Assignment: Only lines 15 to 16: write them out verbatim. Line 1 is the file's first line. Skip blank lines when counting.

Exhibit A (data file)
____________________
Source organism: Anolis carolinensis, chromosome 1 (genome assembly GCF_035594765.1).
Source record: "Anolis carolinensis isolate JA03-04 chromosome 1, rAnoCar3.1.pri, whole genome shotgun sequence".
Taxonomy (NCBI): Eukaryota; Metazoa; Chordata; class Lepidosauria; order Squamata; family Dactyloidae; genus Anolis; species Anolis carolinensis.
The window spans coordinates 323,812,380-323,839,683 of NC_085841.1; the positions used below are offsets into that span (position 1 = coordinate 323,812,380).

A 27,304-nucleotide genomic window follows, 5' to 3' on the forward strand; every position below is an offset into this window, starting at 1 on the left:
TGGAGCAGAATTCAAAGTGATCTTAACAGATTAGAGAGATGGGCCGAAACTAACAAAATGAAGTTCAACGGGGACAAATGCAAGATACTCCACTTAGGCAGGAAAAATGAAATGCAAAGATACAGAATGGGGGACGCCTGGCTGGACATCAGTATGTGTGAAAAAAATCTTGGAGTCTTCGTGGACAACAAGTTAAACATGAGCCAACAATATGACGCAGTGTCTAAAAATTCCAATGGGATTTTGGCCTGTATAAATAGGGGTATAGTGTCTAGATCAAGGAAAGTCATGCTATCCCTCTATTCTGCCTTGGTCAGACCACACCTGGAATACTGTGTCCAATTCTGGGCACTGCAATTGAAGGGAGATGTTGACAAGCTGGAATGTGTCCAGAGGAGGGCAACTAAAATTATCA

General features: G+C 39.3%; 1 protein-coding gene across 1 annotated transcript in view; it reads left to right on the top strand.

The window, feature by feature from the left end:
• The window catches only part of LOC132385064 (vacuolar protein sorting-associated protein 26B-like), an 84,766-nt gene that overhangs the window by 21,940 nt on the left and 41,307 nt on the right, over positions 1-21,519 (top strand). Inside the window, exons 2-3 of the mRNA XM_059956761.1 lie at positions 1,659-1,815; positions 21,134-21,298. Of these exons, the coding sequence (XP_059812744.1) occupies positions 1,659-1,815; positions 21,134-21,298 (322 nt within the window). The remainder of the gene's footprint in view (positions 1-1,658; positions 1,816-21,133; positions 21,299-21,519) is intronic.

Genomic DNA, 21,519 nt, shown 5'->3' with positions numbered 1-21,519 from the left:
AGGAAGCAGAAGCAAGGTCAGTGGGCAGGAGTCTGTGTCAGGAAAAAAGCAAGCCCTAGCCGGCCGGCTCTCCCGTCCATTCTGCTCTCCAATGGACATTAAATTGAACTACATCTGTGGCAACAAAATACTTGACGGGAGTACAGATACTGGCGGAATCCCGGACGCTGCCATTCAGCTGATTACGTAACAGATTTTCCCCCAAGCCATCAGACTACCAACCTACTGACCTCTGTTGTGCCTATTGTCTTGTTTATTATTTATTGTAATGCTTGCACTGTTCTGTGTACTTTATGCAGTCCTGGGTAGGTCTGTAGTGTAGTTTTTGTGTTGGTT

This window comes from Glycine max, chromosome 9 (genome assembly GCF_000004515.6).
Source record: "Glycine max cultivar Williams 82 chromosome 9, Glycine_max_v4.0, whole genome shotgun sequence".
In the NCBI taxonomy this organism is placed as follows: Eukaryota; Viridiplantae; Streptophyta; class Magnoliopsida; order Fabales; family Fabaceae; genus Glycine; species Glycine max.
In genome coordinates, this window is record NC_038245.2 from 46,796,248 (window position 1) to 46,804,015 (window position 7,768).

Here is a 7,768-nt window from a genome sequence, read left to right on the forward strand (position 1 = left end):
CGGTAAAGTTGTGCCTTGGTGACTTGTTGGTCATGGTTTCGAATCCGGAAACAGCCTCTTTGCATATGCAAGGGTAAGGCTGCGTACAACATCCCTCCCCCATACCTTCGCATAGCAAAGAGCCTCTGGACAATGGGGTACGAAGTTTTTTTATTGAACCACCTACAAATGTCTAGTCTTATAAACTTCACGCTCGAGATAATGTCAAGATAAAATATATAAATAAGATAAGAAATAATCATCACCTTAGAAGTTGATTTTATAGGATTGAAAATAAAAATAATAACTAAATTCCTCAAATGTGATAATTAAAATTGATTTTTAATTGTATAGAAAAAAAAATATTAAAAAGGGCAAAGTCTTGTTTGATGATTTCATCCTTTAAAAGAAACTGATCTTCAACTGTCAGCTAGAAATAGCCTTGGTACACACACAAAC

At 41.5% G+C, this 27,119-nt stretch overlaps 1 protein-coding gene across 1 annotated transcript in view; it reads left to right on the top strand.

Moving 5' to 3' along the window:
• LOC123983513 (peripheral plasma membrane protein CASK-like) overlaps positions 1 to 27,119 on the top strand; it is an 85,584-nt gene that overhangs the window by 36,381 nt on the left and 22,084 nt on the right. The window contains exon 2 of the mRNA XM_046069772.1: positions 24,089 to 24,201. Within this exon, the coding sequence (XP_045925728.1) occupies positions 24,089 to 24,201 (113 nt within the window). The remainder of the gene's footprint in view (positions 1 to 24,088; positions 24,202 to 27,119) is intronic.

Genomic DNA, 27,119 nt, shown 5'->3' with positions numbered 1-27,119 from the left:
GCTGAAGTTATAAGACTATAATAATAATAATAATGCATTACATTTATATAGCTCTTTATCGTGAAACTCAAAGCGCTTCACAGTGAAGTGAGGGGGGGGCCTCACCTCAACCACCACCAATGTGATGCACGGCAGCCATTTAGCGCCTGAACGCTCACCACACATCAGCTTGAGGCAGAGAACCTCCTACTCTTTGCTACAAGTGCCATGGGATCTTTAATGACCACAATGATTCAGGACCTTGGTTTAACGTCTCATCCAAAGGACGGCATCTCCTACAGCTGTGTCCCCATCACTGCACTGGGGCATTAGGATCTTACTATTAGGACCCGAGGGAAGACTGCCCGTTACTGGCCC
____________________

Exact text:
In genome coordinates, this window is record NC_038245.2 from 46,796,248 (window position 1) to 46,804,015 (window position 7,768).

Here is a 7,768-nt window from a genome sequence, read left to right on the forward strand (position 1 = left end):